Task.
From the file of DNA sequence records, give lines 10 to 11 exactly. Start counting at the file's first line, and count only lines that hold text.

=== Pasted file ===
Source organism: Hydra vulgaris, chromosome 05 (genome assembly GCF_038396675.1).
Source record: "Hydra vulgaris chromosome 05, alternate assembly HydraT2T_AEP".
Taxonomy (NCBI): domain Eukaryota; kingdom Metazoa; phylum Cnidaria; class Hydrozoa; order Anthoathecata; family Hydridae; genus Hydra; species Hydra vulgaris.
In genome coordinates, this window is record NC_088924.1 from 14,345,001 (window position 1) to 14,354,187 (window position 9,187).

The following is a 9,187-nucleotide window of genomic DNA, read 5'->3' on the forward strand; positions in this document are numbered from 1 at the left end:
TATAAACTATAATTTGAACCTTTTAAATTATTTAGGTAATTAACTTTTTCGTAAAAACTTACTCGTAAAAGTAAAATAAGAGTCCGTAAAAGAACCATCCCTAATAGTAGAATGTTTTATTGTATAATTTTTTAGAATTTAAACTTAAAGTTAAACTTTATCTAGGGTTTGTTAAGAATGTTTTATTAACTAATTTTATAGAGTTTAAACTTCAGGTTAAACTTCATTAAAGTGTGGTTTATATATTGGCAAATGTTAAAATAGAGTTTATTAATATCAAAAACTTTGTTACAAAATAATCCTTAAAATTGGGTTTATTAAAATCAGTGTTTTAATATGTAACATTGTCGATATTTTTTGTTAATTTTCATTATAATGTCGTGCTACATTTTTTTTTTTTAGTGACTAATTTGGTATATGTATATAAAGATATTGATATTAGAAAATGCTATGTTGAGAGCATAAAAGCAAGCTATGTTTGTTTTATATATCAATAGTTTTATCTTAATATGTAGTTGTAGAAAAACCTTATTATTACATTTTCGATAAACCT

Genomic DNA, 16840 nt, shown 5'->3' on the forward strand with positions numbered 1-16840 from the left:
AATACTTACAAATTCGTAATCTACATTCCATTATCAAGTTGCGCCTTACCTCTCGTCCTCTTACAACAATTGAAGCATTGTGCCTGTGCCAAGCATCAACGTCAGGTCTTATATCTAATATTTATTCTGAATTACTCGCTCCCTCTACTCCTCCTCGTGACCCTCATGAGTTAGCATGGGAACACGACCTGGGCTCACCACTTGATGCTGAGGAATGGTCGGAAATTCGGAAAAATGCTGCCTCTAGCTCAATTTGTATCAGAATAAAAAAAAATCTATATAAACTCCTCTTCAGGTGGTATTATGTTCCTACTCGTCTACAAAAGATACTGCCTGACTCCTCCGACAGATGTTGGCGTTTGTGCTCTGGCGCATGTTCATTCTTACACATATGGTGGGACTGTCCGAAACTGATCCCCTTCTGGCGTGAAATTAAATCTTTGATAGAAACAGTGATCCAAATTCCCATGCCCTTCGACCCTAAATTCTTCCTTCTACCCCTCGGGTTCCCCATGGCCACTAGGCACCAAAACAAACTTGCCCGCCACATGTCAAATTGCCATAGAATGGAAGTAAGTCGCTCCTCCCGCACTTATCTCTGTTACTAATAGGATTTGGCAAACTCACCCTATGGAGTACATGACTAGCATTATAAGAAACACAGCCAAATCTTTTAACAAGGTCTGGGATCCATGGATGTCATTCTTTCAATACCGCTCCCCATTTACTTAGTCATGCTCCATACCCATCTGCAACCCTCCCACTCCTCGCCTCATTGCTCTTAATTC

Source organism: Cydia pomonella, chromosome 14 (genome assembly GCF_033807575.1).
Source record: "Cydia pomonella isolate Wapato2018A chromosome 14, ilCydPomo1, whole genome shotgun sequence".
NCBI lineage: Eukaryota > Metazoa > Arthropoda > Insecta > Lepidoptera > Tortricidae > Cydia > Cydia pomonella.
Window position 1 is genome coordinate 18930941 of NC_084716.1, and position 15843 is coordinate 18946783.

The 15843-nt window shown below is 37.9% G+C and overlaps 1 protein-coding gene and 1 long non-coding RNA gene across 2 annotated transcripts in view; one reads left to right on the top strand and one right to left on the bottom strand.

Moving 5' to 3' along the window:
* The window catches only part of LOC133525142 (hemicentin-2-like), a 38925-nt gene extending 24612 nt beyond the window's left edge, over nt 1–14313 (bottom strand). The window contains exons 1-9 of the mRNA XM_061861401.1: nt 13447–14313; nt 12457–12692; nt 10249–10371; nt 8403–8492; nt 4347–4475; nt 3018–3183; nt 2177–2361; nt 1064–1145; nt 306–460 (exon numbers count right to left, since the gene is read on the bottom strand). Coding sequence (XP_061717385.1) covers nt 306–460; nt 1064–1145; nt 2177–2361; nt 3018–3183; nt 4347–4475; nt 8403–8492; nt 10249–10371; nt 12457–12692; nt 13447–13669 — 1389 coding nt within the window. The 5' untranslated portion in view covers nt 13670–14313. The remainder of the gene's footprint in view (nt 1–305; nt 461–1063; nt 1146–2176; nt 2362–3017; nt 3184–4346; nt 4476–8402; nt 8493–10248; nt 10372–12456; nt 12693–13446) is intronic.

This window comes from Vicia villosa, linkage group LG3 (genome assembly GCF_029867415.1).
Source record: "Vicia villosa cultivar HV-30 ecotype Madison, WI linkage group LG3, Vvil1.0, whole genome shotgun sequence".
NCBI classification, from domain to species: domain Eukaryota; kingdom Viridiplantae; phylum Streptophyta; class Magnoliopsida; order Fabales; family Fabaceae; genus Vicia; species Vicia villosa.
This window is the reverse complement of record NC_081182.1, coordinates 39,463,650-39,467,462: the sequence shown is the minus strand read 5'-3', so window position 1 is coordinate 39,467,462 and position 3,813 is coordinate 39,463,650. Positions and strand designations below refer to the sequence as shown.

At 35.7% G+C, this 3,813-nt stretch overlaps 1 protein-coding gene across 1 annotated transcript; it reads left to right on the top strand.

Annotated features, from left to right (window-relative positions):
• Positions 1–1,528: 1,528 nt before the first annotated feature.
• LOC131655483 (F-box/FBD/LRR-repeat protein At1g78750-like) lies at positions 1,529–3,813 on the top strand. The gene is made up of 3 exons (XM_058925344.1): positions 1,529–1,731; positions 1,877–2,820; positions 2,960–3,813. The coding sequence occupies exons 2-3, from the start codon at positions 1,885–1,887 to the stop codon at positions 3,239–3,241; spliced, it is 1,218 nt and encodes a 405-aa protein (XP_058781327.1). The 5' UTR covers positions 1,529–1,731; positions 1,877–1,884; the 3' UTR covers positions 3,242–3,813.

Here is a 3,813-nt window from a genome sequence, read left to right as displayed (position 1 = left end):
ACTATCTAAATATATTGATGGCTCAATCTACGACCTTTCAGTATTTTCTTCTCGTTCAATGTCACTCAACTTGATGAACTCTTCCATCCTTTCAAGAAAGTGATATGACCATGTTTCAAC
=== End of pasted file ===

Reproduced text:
Source record: "Cydia pomonella isolate Wapato2018A chromosome 14, ilCydPomo1, whole genome shotgun sequence".
NCBI lineage: Eukaryota > Metazoa > Arthropoda > Insecta > Lepidoptera > Tortricidae > Cydia > Cydia pomonella.